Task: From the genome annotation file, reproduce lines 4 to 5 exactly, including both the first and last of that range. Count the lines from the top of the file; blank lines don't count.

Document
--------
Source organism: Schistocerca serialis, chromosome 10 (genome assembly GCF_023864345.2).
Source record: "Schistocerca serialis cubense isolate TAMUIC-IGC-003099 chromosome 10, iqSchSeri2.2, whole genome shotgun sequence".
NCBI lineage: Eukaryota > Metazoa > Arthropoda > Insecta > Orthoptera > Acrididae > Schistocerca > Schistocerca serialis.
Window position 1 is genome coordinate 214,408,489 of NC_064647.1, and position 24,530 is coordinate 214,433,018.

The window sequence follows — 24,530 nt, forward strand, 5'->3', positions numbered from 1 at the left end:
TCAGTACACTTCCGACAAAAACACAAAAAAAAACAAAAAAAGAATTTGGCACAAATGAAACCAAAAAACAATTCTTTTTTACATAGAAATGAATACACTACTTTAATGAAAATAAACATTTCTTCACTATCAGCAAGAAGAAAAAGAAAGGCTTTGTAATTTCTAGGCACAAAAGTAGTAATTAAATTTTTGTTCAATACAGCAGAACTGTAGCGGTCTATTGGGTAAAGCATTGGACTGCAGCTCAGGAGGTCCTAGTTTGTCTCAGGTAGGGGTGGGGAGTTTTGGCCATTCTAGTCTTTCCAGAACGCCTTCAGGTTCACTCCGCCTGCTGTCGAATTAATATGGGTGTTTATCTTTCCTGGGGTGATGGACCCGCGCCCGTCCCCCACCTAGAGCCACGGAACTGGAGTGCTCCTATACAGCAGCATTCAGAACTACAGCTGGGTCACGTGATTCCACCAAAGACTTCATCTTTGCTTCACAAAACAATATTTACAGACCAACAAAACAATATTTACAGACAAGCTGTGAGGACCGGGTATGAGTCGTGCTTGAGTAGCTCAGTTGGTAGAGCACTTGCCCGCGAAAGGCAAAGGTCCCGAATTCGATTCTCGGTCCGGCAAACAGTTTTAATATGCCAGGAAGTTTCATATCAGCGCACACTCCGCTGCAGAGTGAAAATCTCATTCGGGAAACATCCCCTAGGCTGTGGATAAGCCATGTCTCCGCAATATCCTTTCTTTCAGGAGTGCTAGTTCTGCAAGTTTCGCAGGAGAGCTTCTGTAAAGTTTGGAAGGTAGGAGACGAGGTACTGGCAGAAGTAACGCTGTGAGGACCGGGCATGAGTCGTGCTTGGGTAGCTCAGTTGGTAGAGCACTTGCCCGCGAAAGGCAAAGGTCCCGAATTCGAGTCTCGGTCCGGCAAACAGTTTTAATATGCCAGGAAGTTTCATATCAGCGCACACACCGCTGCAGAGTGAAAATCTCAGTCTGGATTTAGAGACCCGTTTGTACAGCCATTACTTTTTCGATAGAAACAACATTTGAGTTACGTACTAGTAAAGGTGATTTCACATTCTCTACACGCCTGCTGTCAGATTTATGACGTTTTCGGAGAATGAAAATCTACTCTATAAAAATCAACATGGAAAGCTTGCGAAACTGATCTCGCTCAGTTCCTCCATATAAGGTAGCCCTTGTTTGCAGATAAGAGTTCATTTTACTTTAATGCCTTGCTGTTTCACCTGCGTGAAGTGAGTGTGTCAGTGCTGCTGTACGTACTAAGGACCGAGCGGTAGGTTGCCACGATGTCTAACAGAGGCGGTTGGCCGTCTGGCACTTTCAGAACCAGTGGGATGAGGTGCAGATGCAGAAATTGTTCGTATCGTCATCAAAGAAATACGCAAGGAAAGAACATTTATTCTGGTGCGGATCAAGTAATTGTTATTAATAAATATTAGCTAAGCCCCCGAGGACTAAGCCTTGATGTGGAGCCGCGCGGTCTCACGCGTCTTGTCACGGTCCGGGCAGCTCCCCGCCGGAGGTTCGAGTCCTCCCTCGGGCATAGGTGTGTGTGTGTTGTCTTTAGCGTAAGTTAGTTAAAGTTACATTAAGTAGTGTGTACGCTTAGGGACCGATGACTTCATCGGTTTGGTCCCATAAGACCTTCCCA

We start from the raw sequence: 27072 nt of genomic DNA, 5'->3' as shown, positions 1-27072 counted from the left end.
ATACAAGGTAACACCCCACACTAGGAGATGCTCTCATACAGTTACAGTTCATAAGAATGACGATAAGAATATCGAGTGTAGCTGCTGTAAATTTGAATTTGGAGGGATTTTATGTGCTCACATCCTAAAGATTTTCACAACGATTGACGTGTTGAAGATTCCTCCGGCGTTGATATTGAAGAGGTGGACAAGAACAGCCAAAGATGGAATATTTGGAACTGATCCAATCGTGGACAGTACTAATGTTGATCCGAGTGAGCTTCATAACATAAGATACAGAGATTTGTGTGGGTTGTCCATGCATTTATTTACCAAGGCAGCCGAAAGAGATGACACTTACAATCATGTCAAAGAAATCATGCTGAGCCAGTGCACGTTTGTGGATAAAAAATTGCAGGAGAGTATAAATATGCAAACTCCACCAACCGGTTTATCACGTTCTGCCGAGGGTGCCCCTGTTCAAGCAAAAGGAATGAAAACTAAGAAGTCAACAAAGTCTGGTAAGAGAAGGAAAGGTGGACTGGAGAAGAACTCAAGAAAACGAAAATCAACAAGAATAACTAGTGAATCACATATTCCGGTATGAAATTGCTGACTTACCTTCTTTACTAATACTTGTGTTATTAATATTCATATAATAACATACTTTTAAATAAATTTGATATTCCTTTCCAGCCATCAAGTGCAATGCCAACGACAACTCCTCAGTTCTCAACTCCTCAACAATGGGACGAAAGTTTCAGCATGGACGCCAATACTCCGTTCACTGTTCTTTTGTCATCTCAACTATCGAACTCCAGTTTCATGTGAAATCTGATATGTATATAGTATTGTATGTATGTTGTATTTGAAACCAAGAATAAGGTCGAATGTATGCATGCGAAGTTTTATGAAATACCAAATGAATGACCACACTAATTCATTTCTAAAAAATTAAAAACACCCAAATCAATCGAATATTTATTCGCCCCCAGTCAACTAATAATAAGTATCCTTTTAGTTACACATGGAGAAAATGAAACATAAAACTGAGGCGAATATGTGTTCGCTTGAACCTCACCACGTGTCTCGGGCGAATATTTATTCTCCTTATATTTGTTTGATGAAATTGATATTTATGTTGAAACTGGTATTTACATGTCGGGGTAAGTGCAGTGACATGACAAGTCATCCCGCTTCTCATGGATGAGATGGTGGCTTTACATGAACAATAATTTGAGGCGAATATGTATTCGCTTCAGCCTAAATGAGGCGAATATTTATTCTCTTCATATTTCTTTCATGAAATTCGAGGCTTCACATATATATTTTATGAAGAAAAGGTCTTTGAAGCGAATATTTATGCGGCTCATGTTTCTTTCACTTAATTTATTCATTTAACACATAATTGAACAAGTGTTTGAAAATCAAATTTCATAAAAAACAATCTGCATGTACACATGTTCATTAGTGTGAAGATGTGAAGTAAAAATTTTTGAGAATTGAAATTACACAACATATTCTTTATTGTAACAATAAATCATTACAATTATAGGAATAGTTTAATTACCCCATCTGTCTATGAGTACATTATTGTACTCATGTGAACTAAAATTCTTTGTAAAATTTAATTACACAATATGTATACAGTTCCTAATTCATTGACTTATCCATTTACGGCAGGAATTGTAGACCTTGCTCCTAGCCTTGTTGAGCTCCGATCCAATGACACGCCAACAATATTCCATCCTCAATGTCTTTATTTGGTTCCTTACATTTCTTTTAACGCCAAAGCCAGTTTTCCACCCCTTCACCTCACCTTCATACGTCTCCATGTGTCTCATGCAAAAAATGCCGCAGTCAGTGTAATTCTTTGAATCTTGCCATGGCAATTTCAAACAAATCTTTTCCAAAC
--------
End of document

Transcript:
Window position 1 is genome coordinate 214,408,489 of NC_064647.1, and position 24,530 is coordinate 214,433,018.

The window sequence follows — 24,530 nt, forward strand, 5'->3', positions numbered from 1 at the left end: